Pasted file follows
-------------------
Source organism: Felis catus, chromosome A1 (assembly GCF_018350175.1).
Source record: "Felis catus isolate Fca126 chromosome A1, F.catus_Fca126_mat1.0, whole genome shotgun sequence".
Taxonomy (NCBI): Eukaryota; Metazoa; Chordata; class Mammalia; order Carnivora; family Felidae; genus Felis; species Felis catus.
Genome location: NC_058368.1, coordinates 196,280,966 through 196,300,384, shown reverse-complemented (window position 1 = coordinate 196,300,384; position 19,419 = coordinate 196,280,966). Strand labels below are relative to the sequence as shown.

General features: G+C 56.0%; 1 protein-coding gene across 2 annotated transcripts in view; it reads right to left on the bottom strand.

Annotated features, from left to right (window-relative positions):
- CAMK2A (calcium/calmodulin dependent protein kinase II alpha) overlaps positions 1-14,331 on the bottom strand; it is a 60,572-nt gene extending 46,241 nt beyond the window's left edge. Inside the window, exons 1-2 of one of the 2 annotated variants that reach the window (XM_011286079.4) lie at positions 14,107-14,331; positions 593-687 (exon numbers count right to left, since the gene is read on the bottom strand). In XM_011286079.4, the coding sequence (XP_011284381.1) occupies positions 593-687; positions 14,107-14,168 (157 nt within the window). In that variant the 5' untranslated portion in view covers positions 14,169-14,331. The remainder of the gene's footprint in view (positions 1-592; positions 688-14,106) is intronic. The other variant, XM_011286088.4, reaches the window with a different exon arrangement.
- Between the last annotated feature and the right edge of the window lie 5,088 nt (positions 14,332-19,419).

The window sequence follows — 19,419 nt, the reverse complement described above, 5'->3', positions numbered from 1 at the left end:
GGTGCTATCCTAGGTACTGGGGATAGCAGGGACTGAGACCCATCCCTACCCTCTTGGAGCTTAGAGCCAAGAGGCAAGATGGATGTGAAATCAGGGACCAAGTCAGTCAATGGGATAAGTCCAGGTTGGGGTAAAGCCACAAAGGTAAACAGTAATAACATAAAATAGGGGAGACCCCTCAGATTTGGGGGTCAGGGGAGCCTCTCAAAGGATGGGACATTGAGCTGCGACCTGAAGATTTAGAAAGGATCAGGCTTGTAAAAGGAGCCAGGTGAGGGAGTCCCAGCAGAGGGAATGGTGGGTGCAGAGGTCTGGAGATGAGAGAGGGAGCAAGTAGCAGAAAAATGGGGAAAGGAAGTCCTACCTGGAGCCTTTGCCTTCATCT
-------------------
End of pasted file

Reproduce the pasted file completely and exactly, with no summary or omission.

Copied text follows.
Source organism: Felis catus, chromosome A1 (assembly GCF_018350175.1).
Source record: "Felis catus isolate Fca126 chromosome A1, F.catus_Fca126_mat1.0, whole genome shotgun sequence".
Taxonomy (NCBI): Eukaryota; Metazoa; Chordata; class Mammalia; order Carnivora; family Felidae; genus Felis; species Felis catus.
Genome location: NC_058368.1, coordinates 196,280,966 through 196,300,384, shown reverse-complemented (window position 1 = coordinate 196,300,384; position 19,419 = coordinate 196,280,966). Strand labels below are relative to the sequence as shown.

General features: G+C 56.0%; 1 protein-coding gene across 2 annotated transcripts in view; it reads right to left on the bottom strand.

Annotated features, from left to right (window-relative positions):
- CAMK2A (calcium/calmodulin dependent protein kinase II alpha) overlaps positions 1-14,331 on the bottom strand; it is a 60,572-nt gene extending 46,241 nt beyond the window's left edge. Inside the window, exons 1-2 of one of the 2 annotated variants that reach the window (XM_011286079.4) lie at positions 14,107-14,331; positions 593-687 (exon numbers count right to left, since the gene is read on the bottom strand). In XM_011286079.4, the coding sequence (XP_011284381.1) occupies positions 593-687; positions 14,107-14,168 (157 nt within the window). In that variant the 5' untranslated portion in view covers positions 14,169-14,331. The remainder of the gene's footprint in view (positions 1-592; positions 688-14,106) is intronic. The other variant, XM_011286088.4, reaches the window with a different exon arrangement.
- Between the last annotated feature and the right edge of the window lie 5,088 nt (positions 14,332-19,419).

The window sequence follows — 19,419 nt, the reverse complement described above, 5'->3', positions numbered from 1 at the left end:
GGTGCTATCCTAGGTACTGGGGATAGCAGGGACTGAGACCCATCCCTACCCTCTTGGAGCTTAGAGCCAAGAGGCAAGATGGATGTGAAATCAGGGACCAAGTCAGTCAATGGGATAAGTCCAGGTTGGGGTAAAGCCACAAAGGTAAACAGTAATAACATAAAATAGGGGAGACCCCTCAGATTTGGGGGTCAGGGGAGCCTCTCAAAGGATGGGACATTGAGCTGCGACCTGAAGATTTAGAAAGGATCAGGCTTGTAAAAGGAGCCAGGTGAGGGAGTCCCAGCAGAGGGAATGGTGGGTGCAGAGGTCTGGAGATGAGAGAGGGAGCAAGTAGCAGAAAAATGGGGAAAGGAAGTCCTACCTGGAGCCTTTGCCTTCATCT